Why Do Women Survive Horror Films, but Men Don’t?
From time to time horror discussions with the wife prove enlightening. Note that I said from time to time. The typical exchange leads to frustration and drastically opposed viewpoints. That’s okay, that’s a part of life and the luxury of opinions. However, in those rare moments when the convo turns compelling, you’ve got to sit back and soak up the moment. Hell, even the most educated horror buffs out there stand to learn a lesson or two.
As you probably guessed, some recent banter between the wife and I yielded some thought provoking words.
Our topic of debate? The all-but-guaranteed survival girl. Why have men been pushed to the side in favor of the heroine? Why are the most iconic survivors in horror history (Laurie Strode, Nancy Thompson, Alice Hardy, Sidney Prescott, Suzy Bannion, etc., etc.) women? Sure we stumble upon our occasional Ash Williams, but let’s be honest: 90 percent of the time someone survives a horror film, that survivor sports perky breasts and feminine ferocity.
Am I opposed to this typical approach? Not in the slightest. I’m all for the final girl overcoming the odds – in Alice Hardy’s case, lopping off the head of Pamela Voorhees, or in Sidney Precott’s case, gunning down the overconfident Billy Loomis – and succeeding where naïve viewers expect them to fail. Triumph is a pretty crucial piece to cinema in general, let alone horror exclusively.
I’ve always considered the final girl, or survivor girl, if you prefer, to be a representation of innocence shattered and strength refined. The hapless, destined to be victim who evolves with the moment, discovers the inner courage and unwavering will to defy the odds and survive that which – by all accounts – should not be survivable. The final girl marks the true beginning of hope; the closing moments of a terror ridden piece of film in which the antagonist has finally been disposed of, and something better rises with the sun as it washes away the blackness our characters have been enveloped in since the beginning of the third… that’s the final girl. She is hope. She’s perseverance and humility, she’s resilience and thankfulness. Everything that the evil forces bring to the picture are negated by her presence.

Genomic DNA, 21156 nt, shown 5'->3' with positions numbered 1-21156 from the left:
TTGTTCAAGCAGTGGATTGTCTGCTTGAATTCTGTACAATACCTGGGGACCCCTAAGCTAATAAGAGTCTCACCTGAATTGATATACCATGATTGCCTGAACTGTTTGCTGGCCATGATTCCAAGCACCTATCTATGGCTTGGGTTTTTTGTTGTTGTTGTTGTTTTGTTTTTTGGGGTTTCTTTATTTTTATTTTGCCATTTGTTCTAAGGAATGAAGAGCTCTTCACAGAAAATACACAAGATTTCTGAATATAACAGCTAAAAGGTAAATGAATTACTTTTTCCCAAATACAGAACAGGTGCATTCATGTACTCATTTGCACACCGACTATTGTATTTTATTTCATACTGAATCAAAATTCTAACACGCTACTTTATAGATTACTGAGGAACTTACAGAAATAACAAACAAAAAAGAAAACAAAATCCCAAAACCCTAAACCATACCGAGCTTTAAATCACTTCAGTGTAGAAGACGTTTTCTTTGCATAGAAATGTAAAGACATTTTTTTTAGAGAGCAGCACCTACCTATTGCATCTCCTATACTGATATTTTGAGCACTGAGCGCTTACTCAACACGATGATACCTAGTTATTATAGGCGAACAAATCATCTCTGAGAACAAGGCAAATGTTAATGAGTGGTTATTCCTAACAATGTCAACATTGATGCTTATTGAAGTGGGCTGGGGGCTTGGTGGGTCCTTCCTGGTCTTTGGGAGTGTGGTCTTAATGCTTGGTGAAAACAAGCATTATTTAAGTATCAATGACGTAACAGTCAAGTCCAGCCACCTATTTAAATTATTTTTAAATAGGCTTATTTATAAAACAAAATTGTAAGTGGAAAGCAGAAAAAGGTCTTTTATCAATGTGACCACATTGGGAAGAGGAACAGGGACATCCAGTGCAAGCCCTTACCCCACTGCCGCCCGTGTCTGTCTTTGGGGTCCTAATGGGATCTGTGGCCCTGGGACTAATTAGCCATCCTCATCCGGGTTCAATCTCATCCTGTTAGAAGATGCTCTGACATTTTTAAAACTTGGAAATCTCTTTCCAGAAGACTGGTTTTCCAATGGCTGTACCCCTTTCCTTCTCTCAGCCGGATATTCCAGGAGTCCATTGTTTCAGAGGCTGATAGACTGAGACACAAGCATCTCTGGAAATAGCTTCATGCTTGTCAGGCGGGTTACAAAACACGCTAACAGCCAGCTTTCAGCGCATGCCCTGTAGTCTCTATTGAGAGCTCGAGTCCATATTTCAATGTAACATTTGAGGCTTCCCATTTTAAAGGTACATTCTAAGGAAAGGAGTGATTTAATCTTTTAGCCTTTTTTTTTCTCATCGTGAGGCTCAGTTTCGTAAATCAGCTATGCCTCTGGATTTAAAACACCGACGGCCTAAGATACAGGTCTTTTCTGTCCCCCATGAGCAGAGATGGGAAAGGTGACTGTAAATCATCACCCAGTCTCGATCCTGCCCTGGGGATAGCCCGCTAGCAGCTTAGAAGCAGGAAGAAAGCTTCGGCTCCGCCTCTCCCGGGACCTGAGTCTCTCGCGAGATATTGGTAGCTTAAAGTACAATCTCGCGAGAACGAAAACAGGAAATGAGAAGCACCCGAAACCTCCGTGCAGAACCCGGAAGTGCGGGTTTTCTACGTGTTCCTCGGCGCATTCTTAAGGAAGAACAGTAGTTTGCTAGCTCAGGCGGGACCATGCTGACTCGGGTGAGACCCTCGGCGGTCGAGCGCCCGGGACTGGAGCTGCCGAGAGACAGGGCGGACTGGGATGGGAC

That’s always been my firm stance on the final girl. It’s always been her definition, in my mind.
Now I’m forced to examine another angle – brought to light by the attentive wife – that does undeniably make a wealth of sense.
Are you ready?
What if the survivor girl isn’t a representation of hope, but a statement of misandry and a counter to testosterone driven ignorance? Not so much the positively perceived symbol of accomplishment, purity and adaptation, but a narcissistic poke at the machismo of man. A poke typically delivered in awareness to man, by man (of course there are female filmmakers out there who love to flirt with the genre, but this is a branch of cinema predominately decorated by “man leaves”), as not only a simple slap in the face for assuming we’re the big bad tough guy destined to survive a trip into Hades, but also as a quasi-satirical jab at man’s overall self-induced ineffectualness.
Think about it: our own gall gets in the way of our brain all the time, and our attempts at heroism are often thwarted by misdirected confidence. For some strange reason, we believe we’re always going to be the one to save the day. The first one to shove the ladies aside and tackle the boogeyman head on. We do have the big muscles after all, right? Is it admirable to be willing to go out on your shield? Perhaps. Is it more admirable to stop and think; know when to fight, when to flee and when to make your final stand, subsequently improving everyone’s chances of survival? Absolutely.
Could the survivor girl really be a craftily presented mark of manipulation and superior intelligence? Maybe as men it’s time we asked ourselves, are we heroic, or the butt of a very well aligned joke?
That kind of maneuver certainly doesn’t seem out of the realm of possibility. I know countless filmmakers, and let’s just say a whole hell of a lot more than just one fancy themselves certified creative geniuses. To send that kind of a message, using such a cryptic device seems highly pretentious, but there are a lot of highly pretentious filmmakers out there.
I still hold firm to my belief that the final girl is an uplifting figure meant to instill optimism. However, after running the opposing point of view through my head countless times in just 12 hours, I cannot completely refute its possibility. I don’t necessarily think it’s plausible, but there are some colorful minds at work in this industry. If we as men have been unknowingly duped for years, it wouldn’t come as the world’s greatest shock. It may however qualify as the finest “troll” movement ever launched.
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